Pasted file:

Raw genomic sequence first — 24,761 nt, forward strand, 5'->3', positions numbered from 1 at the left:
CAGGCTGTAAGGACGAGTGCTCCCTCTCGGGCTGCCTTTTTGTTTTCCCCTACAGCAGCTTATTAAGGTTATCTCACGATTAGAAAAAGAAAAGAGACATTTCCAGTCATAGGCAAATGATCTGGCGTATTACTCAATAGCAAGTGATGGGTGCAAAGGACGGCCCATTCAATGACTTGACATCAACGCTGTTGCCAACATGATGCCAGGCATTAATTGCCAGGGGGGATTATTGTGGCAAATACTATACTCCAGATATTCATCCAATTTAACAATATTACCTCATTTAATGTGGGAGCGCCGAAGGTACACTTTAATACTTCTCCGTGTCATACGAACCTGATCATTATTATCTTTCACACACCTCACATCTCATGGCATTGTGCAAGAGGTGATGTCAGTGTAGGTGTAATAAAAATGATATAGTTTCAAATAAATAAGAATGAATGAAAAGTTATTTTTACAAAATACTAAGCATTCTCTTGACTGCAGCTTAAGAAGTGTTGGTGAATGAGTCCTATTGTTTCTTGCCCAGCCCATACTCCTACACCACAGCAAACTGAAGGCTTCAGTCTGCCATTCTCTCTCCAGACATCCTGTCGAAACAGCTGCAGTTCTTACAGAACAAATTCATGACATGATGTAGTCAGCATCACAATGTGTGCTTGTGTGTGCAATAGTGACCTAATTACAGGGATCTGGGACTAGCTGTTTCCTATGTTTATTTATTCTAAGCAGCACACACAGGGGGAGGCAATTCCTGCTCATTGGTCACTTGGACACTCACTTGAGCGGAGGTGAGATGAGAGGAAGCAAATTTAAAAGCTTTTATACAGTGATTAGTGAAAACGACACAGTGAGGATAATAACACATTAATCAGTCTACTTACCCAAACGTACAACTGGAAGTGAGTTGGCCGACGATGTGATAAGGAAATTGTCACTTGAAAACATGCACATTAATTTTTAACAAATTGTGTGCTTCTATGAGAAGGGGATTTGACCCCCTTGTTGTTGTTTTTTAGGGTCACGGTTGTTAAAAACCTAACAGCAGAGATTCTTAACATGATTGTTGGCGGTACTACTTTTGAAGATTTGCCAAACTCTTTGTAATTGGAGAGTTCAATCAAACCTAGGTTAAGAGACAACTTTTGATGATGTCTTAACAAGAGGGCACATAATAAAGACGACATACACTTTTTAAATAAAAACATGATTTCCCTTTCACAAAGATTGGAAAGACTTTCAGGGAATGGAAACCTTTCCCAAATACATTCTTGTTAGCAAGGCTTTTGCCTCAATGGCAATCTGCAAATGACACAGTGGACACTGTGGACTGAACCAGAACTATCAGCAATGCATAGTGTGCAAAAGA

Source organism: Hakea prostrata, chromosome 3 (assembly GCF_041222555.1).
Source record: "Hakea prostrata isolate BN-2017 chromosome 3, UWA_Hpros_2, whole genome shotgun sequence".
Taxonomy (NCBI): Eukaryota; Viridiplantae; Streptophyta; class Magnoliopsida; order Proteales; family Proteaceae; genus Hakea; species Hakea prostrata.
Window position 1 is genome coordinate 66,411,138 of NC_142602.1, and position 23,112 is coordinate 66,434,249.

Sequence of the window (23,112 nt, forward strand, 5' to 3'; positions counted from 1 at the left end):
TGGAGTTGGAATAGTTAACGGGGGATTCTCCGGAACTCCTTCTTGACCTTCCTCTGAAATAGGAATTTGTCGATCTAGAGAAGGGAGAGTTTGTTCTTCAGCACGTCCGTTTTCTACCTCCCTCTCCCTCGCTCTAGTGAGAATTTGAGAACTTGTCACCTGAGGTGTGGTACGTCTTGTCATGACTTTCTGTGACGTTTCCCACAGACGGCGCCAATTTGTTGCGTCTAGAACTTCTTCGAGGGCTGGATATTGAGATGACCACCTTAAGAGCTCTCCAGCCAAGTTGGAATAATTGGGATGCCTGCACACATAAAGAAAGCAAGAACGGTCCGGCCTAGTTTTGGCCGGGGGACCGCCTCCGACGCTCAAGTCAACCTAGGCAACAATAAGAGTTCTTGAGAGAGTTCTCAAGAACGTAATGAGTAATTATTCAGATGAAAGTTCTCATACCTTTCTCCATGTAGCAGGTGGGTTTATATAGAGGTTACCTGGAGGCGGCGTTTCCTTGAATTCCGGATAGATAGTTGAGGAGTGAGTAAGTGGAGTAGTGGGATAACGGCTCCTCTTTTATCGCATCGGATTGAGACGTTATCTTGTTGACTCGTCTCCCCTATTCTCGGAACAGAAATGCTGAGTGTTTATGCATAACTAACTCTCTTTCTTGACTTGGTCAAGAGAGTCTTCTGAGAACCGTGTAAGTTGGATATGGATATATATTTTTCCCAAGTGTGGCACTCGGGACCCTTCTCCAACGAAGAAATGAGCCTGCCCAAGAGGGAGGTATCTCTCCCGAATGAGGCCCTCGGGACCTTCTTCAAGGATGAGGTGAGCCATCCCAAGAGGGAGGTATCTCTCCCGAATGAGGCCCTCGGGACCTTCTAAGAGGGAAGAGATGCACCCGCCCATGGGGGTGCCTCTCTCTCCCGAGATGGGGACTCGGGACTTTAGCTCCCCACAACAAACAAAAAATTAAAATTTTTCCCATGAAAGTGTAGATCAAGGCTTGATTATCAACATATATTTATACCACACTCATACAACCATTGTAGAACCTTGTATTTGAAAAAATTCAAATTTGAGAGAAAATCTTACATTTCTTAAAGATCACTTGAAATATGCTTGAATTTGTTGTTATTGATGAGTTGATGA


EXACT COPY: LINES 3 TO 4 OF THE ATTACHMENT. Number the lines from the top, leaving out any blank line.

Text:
Source organism: Hakea prostrata, chromosome 3 (assembly GCF_041222555.1).
Source record: "Hakea prostrata isolate BN-2017 chromosome 3, UWA_Hpros_2, whole genome shotgun sequence".